Clinical Oral Investigations

, Volume 20, Issue 7, pp 1733–1739 | Cite as

Effect of gaseous ozone on Enterococcus faecalis biofilm–an in vitro study

  • Tanja BochEmail author
  • Christian Tennert
  • Kirstin Vach
  • Ali Al-Ahmad
  • Elmar Hellwig
  • Olga Polydorou
Original Article



The aim of this study was to evaluate the antimicrobial effect of gaseous ozone compared to conventional methods against Enterococcus faecalis.

Materials and methods

One hundred twenty-five teeth were infected by E. faecalis and were incubated for 72 h to form biofilm. Teeth were distributed among five groups. In the first group, ozone was used; in the second group, teeth were rinsed with 20 % ethylenediaminetetraacetic acid (EDTA); in the third group, with 3 % sodium hypochlorite (NaOCl). Group 4 combined 20 % EDTA with ozone. NaOCl and ozone were combined in group 5. After treatment, the samples with paper points were taken, followed by dentin samples taken with K-file, and cultured for 24 h. Then bacterial colonies were counted.


All treatments reduced significantly (p < 0.05) the bacteria. Paper points’ samples showed 85.38 % reduction after ozone. The highest reduction was observed in NaOCl group (99.98 %). EDTA reduced bacteria by 80.64 %. Combination of NaOCl and ozone eradicated 99.95 % of the bacteria. Combination of EDTA and ozone reduced E. faecalis up to 91.33 %. The dentin chips showed the following: the highest CFU counts were observed in EDTA group, followed by ozone and NaOCl group. The lowest CFU counts were found in NaOCl-ozone group and EDTA-ozone group.


Ozone reduced E. faecalis, even organised in a biofilm, however, lower than NaOCl. No treatment reduced totally the bacteria.

Clinical relevance

Used as an adjuvant, ozone can increase the efficacy of conventional rinsing like EDTA and presents an alternative treatment when NaOCl cannot be used e.g. in teeth with a wide-open apical foramen.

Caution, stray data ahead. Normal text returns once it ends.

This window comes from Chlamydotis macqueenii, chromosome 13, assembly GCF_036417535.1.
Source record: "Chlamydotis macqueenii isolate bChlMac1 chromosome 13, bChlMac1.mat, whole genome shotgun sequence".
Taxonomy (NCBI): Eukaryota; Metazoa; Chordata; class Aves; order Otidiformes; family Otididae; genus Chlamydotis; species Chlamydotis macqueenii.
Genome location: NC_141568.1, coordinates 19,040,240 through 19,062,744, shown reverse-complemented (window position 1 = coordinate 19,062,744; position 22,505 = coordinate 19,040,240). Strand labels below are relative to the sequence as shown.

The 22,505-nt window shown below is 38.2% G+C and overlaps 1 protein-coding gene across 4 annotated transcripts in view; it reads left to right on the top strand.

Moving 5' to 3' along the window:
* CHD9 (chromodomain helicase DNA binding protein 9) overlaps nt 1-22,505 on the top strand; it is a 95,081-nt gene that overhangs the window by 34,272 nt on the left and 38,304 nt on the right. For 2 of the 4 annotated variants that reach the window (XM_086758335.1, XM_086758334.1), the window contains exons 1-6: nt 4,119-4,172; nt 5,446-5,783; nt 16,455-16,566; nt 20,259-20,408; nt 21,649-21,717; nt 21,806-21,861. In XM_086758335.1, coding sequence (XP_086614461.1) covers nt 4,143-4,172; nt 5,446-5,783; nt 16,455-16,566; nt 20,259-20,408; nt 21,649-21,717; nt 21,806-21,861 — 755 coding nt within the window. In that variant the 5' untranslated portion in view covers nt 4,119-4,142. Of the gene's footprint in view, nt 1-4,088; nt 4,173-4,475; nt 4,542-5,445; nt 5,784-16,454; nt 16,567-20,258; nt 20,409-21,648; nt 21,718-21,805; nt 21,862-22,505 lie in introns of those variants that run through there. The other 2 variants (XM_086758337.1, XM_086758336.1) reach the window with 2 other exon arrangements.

Ozone Enterococcus faecalis Root canal treatment Endodontics Disinfection methods 


Compliance with ethical standards

Conflict of interest

The authors declare that they have no conflicts of interest.

Research involving human participants and/or animals

Ethical approval

All procedures performed in studies involving human participants were in accordance with the ethical standards of the institutional and/or national committee and with the 1964 Helsinki declaration and its later amendments or comparable ethical standards. This article does not contain any studies with animals performed by any of the authors.


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Copyright information

© Springer-Verlag Berlin Heidelberg 2015

Authors and Affiliations

  • Tanja Boch
    • 1
    Email author
  • Christian Tennert
    • 1
  • Kirstin Vach
    • 2
  • Ali Al-Ahmad
    • 1
  • Elmar Hellwig
    • 1
  • Olga Polydorou
    • 1
  1. 1.Department of Operative Dentistry and PeriodontologyUniversity Medical Center FreiburgFreiburg i. BrGermany
  2. 2.Center for Medical Biometry and Medical Informatics, Institute for Medical Biometry and StatisticsMedical Center–University of FreiburgFreiburgGermany

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